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What’s your next wise move? 

By Moi Tu “I feel stuck. The odds are stacked against us.”   These are recent words of a team leader, whose energy is depleted from long patient lists, frayed teams, unread inboxes and unfinished interactions with colleagues – with no satisfying closure on any of it. Welcome to a typical day in health and care?      “Doing a great […]
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By Moi Tu

“I feel stuck. The odds are stacked against us.”  

These are recent words of a team leader, whose energy is depleted from long patient lists, frayed teams, unread inboxes and unfinished interactions with colleagues – with no satisfying closure on any of it. Welcome to a typical day in health and care?     

“Doing a great job” means teams and organisations facing unfamiliarity, whilst treading the same ethical dilemmas as before: innovation/risk, autonomy/control, sustaining/envisioning, performance/wellbeing… Nothing is new here, except the feet are unsteady from +18-months backlog served by Covid, a workforce crisis and more reform ahead.  

How do we sustain optimism, energy and perseverance to care for care in a way that care deserves?  

In delivering improvement, what’s needed to move towards collective wisdom and meaningful change?   

In some ways the proposed reforms offer hope. The goodwill efforts and grit of Integrated Care Systems (ICSs) has influenced the Health and Care white paper. Beyond statutory boundaries, some ICSs have modelled a different collaborative approach – one that’s taken patience, fumbling, learning and trust to put interdependence and population health at its heart.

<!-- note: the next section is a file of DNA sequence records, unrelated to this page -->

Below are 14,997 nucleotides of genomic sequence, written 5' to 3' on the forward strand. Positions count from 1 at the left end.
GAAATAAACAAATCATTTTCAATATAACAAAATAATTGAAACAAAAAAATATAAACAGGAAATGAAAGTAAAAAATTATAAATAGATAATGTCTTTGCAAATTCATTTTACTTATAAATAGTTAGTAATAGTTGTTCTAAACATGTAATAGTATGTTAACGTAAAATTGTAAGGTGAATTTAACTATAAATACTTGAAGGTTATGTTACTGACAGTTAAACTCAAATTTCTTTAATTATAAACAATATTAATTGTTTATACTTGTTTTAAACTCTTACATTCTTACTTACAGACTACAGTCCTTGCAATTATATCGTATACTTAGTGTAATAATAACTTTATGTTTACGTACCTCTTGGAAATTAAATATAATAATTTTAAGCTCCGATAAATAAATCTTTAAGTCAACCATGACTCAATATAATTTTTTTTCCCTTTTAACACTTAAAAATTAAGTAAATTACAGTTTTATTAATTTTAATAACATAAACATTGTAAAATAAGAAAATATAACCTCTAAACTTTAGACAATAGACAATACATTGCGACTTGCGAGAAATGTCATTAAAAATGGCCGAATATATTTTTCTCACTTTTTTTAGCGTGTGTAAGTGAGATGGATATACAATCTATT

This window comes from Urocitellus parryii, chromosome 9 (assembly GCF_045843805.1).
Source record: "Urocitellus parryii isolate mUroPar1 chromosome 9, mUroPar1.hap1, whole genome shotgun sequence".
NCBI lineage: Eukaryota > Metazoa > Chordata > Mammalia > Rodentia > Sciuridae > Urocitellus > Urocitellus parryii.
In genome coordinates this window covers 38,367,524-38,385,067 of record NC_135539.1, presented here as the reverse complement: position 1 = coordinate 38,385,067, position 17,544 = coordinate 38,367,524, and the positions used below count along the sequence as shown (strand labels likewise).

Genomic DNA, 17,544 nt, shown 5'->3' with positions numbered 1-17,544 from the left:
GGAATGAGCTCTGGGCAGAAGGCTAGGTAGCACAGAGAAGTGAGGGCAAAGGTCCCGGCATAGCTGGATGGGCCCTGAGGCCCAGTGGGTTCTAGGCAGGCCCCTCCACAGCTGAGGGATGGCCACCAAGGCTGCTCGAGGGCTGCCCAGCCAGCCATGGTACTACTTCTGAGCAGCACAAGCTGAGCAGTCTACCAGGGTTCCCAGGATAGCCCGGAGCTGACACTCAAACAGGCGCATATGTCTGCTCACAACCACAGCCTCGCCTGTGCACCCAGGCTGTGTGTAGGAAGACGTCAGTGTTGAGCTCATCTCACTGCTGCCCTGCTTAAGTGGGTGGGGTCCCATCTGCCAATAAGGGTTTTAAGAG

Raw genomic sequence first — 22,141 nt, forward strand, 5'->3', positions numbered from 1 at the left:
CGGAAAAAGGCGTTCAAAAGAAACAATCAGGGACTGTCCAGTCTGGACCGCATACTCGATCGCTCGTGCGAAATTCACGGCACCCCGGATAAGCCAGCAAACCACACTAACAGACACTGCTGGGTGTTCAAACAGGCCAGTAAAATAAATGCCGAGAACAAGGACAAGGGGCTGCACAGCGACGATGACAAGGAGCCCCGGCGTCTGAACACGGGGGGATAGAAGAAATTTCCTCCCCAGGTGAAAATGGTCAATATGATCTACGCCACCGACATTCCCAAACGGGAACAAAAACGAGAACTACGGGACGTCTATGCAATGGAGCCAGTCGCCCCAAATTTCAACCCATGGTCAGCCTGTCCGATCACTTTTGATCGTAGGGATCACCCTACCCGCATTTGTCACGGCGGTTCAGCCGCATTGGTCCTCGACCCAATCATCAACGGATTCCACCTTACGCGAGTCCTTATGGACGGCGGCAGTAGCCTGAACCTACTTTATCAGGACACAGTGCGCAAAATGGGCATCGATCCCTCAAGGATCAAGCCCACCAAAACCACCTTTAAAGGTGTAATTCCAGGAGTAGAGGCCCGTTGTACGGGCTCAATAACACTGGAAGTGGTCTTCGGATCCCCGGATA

On paper the reforms support collaboration, removing competition as its organising principle – a welcome hurrah, right? No change comes without fear: how will this be empowered in practice? How will inevitable disruption affect care provision? What about the broader issues in inequalities, workforce, funding and social care?  

It’s gloomy reading... Or is it simply that there’s no singular story for these challenges?   

Hope is gloriously messy business. One version of the ICS story is that it's possible to build trust on precarious terrain, with no uniform rule-set – yet choppy waters are bridged between local authorities, voluntary and community bodies, and patient-centred care. It shows that progress isn’t all in big makeovers. It’s in finding space on long roads – events, conversations, questions – to gather richer insight, to arrive at a wise move towards meaningful change.   

Dialogue like this needs openness, compassion and failure as part of learning and getting back up. These spaces are precious.  

It’s easy to view this as ‘luxury’. How about calling it care? Care from partners, whose job is to listen and deliver inclusive spaces, thoughtful planning and strategic interventions. 

This is the ‘care’ that gets me up in the mornings. Care that brings renewed energy and focus. In practice, this looks like – 

  • Well-designed, artful facilitation to bring more ease to collaboration and meeting purpose. 
  • Engaging events where small details matter; the dynamics shift in ways that surprises and enriches understanding across difference and boundaries.  
  • Space to think, sound out dilemmas with the compassionate ear of a critical friend. 
  • Support, wisdom and manageable tools and strategies that finds choices within complexity, that connects the disparate dots and communities – where a strategy that feels like a beast becomes an important ally. 

And it’s always in the practice, not theory. 

Because there’s never a single ‘right’ answer, why walk alone? If you’re interested in this kind of care, then I think we have something in common.  

What this blog can't put into words yet is how people are trying to live and work as carers: wellbeing is fragile, and being is a daily struggle. But trust that there are plenty of real stories within and around us. Hopefully this blog series offers some fruit and fuel for conversations about care today - and hopefully these conversations help to shift our empathy from passive to active.

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